Predictive analytics algorithms and models using big data
Predictive analytics applies advanced mathematics, statistical analysis, and automated algorithms to find patterns in the data collected via big data technology.
Once you’ve defined your objectives and selected the data to be processed, it’s time to work with the algorithms that will help you to know in advance what will happen. The algorithms that play a part in predictive analytics can be classified into three major types:
- Clustering algorithms: these are applied to segment customers in order to target a marketing campaign, define the duration of an offer or promotion, etc.
- Classification algorithms: these are charged with building customer loyalty through increased knowledge of their habits and behaviours. It lets you design personalised offers, improve service, and detect whether the customer intends to buy more products.
- Regression algorithms: these are focused on providing reliable forecasts based on objective data with the aim of, for example, optimising stock management and predicting increased demand for a product.
So, to recap, there are various types of algorithms, each of which fulfils different functions.
Predictive analysis tools
Various tools can be employed to get the most out of predictive analytics in your business model and, more specifically, in your supply chain:
- Excel: although its purpose isn’t to collect data, it can be employed to dump the data collected or that have been manually entered into the Excel table to structure all that information for analysis.
- WMS: warehouse management systems, such as Easy WMS, continually manage activity being carried out in an installation. They turn that information into data that predict a possible scenario in order to make better decisions.
- General tools: tech giants such as IBM and Microsoft, among others, have predictive analytics tools that help companies to gain customer loyalty, boost their income, and determine the right time for changing suppliers. For instance, IBM offers predictive analytics solutions that deduce the level of customer satisfaction based on the information gathered.
It’s important to take into account that, although predictive analytics tools provide extremely valuable knowledge and information, they don’t directly automate decision making.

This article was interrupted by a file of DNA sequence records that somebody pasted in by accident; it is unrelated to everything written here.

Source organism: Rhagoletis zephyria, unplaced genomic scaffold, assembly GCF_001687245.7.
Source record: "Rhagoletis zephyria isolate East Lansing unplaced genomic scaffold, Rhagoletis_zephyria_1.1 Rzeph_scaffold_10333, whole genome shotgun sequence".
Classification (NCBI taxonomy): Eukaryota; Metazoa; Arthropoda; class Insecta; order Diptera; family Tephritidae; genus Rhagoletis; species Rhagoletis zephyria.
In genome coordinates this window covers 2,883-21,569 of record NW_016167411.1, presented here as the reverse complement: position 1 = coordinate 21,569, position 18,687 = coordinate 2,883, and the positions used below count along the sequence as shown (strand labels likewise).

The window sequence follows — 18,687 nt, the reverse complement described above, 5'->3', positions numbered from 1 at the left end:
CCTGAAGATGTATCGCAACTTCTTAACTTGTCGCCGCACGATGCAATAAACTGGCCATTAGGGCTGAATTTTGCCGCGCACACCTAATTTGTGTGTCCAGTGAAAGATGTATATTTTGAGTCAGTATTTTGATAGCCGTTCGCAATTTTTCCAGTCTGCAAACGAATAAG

Example of predictive analytics in logistics
The use of predictive analytics in logistics is primarily centred on predicting the demand that a business’s products or services will have. For instance, predictive analytics is extremely valuable for logistics providers, as it enables them to foresee future needs and, thus, optimise the management of two key aspects: fleet planning and demand in the warehouse. The objective? To maximise available resources to reach the productivity targets agreed to with each customer.
An example of this strategy in the food sector is the Danone warehouse in Madrid, Spain. The multinational has implemented the Supply Chain Analytics module, which will serve to check and analyse all the data generated by Easy WMS. This app transforms data into relevant information to reflect what’s happening in the facility and enable the firm to make strategic decisions for improvement as well as for anticipating future scenarios.
Data mining for staying one step ahead
Predictive analysis is a continuously growing tool. It allows companies not only to make better decisions, but also to assess their current business model to see whether an overhaul is in order to meet future needs.
Storage installations are an infinite source of data. With the incorporation of a warehouse management system, you can transform them into very valuable information to bolster your business decisions. If you haven’t yet installed a WMS, get in touch with Mecalux. We’ll advise you on how to get the most out of the technologies revolutionising the supply chain, such as predictive analytics, big data, and machine learning.